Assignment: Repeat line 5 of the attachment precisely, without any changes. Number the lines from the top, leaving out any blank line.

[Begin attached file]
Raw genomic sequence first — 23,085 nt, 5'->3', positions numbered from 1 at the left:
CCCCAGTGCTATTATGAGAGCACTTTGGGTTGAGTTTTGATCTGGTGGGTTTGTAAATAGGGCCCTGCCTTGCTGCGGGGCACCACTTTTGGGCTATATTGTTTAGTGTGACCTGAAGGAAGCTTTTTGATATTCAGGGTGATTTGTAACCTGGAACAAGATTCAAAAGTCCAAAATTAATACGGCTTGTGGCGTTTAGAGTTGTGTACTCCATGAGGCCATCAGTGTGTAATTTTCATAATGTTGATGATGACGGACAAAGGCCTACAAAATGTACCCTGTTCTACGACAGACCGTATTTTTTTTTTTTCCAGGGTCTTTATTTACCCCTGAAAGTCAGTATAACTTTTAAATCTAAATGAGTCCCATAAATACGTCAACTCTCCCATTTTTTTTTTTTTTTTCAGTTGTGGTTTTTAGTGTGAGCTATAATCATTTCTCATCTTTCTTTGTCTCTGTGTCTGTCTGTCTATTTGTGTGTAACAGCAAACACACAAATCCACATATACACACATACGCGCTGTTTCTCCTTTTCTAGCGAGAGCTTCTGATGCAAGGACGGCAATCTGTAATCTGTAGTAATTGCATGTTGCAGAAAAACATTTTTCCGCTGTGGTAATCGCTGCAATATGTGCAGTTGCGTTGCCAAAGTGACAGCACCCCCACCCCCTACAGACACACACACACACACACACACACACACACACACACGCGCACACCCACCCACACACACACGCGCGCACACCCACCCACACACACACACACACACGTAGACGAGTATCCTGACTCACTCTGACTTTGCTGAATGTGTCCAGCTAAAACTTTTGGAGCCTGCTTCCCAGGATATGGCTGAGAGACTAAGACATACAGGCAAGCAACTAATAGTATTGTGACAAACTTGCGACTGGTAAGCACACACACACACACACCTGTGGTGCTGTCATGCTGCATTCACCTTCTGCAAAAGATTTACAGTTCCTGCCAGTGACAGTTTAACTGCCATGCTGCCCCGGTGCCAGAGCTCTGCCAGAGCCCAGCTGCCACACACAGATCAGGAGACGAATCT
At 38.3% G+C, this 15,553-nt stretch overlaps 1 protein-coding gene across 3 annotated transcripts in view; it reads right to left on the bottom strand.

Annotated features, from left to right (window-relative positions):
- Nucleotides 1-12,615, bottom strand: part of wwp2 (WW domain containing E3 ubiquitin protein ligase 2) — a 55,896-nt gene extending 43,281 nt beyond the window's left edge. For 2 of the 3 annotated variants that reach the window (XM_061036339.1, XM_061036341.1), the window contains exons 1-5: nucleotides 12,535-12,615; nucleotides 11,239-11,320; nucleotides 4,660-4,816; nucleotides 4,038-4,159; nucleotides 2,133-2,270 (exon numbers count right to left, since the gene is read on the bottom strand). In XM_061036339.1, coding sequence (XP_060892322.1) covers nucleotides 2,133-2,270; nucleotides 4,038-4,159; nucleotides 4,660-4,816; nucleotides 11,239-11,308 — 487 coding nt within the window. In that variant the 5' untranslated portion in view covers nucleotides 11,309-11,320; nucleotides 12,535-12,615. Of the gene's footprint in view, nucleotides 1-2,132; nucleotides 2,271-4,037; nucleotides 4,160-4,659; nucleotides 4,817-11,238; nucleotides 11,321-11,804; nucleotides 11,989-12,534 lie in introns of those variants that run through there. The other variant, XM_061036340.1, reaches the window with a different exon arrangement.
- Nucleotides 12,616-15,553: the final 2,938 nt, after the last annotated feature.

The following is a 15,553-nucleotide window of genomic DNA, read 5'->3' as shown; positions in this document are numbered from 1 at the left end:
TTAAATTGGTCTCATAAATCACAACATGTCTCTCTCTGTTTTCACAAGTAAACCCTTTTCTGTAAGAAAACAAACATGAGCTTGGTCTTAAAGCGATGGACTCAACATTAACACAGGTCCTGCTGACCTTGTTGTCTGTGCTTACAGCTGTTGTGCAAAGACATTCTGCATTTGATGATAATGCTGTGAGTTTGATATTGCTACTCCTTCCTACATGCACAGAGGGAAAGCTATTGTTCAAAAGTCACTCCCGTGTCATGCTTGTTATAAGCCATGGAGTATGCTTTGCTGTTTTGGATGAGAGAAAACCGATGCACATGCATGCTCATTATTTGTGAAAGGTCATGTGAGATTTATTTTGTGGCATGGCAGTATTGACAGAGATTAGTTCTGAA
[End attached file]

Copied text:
- Nucleotides 1-12,615, bottom strand: part of wwp2 (WW domain containing E3 ubiquitin protein ligase 2) — a 55,896-nt gene extending 43,281 nt beyond the window's left edge. For 2 of the 3 annotated variants that reach the window (XM_061036339.1, XM_061036341.1), the window contains exons 1-5: nucleotides 12,535-12,615; nucleotides 11,239-11,320; nucleotides 4,660-4,816; nucleotides 4,038-4,159; nucleotides 2,133-2,270 (exon numbers count right to left, since the gene is read on the bottom strand). In XM_061036339.1, coding sequence (XP_060892322.1) covers nucleotides 2,133-2,270; nucleotides 4,038-4,159; nucleotides 4,660-4,816; nucleotides 11,239-11,308 — 487 coding nt within the window. In that variant the 5' untranslated portion in view covers nucleotides 11,309-11,320; nucleotides 12,535-12,615. Of the gene's footprint in view, nucleotides 1-2,132; nucleotides 2,271-4,037; nucleotides 4,160-4,659; nucleotides 4,817-11,238; nucleotides 11,321-11,804; nucleotides 11,989-12,534 lie in introns of those variants that run through there. The other variant, XM_061036340.1, reaches the window with a different exon arrangement.